Property crimes dominate Duluth data
Gordon Ramsay recalled the time, as a boy, that he left his banana-seat Huffy bicycle unattended in the yard. It was stolen and lost for good.
He learned the hard way to protect his belongings.
It’s a lesson people are still learning today. The Minnesota Bureau of Criminal Apprehension’s 2013 Crime Information report was released last week, and it revealed what Ramsay and his Duluth Police Department already knew: Property crimes dominate the city’s crime data.
“Property crimes right now are high across the state and that’s where our focus is right now,” said Ramsay, Duluth’s chief of police.
Of the nearly 4,500 arrests in Duluth in 2013, more than 20 percent were for the property theft-related crimes of burglary, robbery, larceny, motor-vehicle theft and stolen property. Those numbers diminish for the
St. Louis County Sheriff’s Office, which saw just 13 percent of its roughly 1,000 arrests as the result of property-theft crimes. This sort of annual data, while welcome, is not as important for policing as it once might have been, as Duluth police constantly infuse real-time data into their regular routine.
“We don’t look at this once a year,” Ramsay said. “We look at certain key crimes every day. We have a weekly CompStat meeting. Those are our barometers.”
CompStat maps crimes in an effort to identify problems. Last month, there were a series of thefts from vehicles parked outside downtown hotels. People lost iPads and other valuables.
In cases like those, criminals are looking for the people who let their guard down. People also take it for granted that crime is a nighttime problem. Ramsay cited an internal figure that 20 percent of Duluth residents feel unsafe downtown after dark. But the BCA numbers show that most property crimes happen during daylight hours.
“Theft from automobiles is by far our most common crime,” Ramsay said. “Trailheads are a great spot for criminals to hunt for valuables.”
When the police identify a problem area, it often increases not just patrols but traffic stops. That’s another thing the department has learned through data collection — that an increase in traffic stops in an area correlates with a drop in crime in that area. Last year, Duluth police made 20,000 traffic stops.
“In hot spots, it has an impact,” Ramsay said. “We notice crimes go down. Cops count.”
Still, when it comes to property theft, an individual’s own diligence is the best defense.
“A lot of it is preventable — doors unlocked, keys in the car, stuff sitting out, newspapers building up in the mailbox,” Ramsay said.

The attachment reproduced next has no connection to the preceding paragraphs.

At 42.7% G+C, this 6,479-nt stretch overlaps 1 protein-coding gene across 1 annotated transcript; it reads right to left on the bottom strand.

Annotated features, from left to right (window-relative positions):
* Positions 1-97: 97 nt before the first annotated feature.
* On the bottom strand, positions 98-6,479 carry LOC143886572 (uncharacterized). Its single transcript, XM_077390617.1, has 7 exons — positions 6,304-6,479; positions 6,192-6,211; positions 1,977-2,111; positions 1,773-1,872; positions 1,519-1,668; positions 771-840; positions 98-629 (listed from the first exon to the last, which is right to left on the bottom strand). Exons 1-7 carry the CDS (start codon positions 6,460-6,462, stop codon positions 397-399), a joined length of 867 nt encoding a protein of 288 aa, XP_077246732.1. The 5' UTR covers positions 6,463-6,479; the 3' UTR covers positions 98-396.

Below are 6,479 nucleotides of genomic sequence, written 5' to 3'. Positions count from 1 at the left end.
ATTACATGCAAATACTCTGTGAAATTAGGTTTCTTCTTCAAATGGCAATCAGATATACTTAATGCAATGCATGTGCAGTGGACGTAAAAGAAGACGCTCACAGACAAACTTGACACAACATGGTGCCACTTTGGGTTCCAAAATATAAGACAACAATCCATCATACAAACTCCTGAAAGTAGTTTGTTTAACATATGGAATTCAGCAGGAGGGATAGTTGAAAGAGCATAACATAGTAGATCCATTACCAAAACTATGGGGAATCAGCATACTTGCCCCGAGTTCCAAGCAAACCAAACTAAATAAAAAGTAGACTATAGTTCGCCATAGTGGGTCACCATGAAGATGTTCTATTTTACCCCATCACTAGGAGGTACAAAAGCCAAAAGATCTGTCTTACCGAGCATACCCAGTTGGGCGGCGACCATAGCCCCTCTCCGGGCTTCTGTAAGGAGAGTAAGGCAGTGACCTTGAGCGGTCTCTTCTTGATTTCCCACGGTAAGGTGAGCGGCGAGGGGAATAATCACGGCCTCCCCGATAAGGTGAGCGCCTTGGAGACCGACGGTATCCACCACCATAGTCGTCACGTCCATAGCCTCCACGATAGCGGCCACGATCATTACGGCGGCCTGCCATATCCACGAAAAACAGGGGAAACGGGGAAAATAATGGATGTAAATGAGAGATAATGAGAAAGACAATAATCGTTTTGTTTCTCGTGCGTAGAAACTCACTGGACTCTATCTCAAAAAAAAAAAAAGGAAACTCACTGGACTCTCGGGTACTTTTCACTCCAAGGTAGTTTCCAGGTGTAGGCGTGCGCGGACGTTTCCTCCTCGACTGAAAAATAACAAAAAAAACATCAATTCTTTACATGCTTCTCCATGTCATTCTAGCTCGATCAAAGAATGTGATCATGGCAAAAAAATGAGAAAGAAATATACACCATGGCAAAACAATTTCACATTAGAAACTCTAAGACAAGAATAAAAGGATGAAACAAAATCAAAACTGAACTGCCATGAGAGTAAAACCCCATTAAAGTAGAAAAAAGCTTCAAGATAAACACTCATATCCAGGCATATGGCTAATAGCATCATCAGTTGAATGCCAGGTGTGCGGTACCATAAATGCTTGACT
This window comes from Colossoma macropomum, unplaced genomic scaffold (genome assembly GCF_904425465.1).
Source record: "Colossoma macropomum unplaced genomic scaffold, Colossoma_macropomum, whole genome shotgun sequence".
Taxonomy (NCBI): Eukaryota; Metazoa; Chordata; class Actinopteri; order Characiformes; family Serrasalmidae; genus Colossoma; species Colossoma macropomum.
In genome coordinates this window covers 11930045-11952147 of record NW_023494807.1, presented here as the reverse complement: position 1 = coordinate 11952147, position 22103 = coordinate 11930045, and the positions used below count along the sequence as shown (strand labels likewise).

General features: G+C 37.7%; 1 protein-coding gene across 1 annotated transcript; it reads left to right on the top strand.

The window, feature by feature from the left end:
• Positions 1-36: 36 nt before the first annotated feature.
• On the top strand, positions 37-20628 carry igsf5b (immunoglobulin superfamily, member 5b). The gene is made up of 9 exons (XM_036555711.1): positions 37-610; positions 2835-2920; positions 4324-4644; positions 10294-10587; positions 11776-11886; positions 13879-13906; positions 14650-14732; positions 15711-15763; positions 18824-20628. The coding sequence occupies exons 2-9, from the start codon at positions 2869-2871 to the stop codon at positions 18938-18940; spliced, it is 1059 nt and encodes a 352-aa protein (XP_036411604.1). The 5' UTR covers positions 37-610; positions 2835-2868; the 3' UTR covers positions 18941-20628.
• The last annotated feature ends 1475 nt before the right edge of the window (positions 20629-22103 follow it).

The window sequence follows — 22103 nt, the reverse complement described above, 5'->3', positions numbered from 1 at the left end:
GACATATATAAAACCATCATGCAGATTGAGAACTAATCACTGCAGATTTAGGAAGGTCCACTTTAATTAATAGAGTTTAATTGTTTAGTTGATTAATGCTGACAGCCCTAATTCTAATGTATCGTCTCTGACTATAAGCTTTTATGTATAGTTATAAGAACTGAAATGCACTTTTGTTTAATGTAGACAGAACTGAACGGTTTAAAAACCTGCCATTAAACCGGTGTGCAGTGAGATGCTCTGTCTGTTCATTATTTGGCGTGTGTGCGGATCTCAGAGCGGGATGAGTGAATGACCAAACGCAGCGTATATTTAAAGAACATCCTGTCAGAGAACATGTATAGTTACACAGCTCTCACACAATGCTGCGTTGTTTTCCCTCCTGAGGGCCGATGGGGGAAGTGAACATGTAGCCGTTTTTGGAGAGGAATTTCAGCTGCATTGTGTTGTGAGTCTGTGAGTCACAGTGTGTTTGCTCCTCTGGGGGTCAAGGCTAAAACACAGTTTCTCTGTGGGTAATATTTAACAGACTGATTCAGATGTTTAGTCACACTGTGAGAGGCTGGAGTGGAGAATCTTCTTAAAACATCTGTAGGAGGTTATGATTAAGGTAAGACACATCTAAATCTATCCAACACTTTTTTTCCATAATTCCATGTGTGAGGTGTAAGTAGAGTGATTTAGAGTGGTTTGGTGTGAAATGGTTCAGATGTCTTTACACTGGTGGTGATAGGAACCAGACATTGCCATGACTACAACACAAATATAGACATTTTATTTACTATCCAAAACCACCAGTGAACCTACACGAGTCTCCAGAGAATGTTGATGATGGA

For the county at large, property-theft crimes, while always a concern, are no more discernable than any other crime.
“Car prowling is not as large a factor as it is for the city of Duluth,” Sheriff Ross Litman said. “It’s not as much of an issue in rural areas.”
Litman said he appreciates the data for its importance in comparing across the years, which helps to shape the department’s budgeting. As far as data, he prefers the “living data” he gets from his deputies out on patrol.
“We certainly don’t ignore the data,” he said. “But more important is what we gain each and every time our officers are on patrol.”
He said narcotics — in particular, the rising heroin influence in the county — is what alarms him.
“It’s having a detrimental, even fatal, effect,” he said. “That’s caught my attention.”
Among the other Duluth and county highlights from the voluminous BCA report:
Duluth’s murders are so few and far between that “anything that happens is big news,” said Ramsay, whose department responded to two murders in 2013 and none so far in 2014.
Of the 240 arrests for driving under the influence in 2013, only one resulted in fatality. “We’d have six or seven deaths a year a recently as a few years ago,” Ramsay said. “It tells you a lot more people are taking cabs.”
Auto theft numbers (156 in 2013) are similar to the 1950s. That’s a good thing, Ramsay said. The 1970s were the apex for auto theft, with roughly 1,000 per year.
Arrest rates for crimes are relatively skewed as Duluth is operating with a clearance system Ramsay said is cumbersome and in need of replacement (hopefully in 2016, he said).
Finally, violent crimes and downtown policing are two emphasis points for Duluth police. Downtown offers a lot of “nuisance behavior” that hurts the perception of downtown, Ramsay said. “Violent crimes are our No. 1 concern and fortunately we live in a community that’s very safe.”
Litman agreed with Ramsay, saying, “Although chiefs and sheriffs can’t ignore the trends in property crimes like theft and burglary, the true measure of how safe our communities are is measured in the violent crime categories.” St. Louis County deputies responded to zero murders outside Duluth in 2013.
To view the entire report go to dps.mn.gov/divisions/bca/bca-divisions/mnjis/Documents/2013%20Crime%20Book.pdf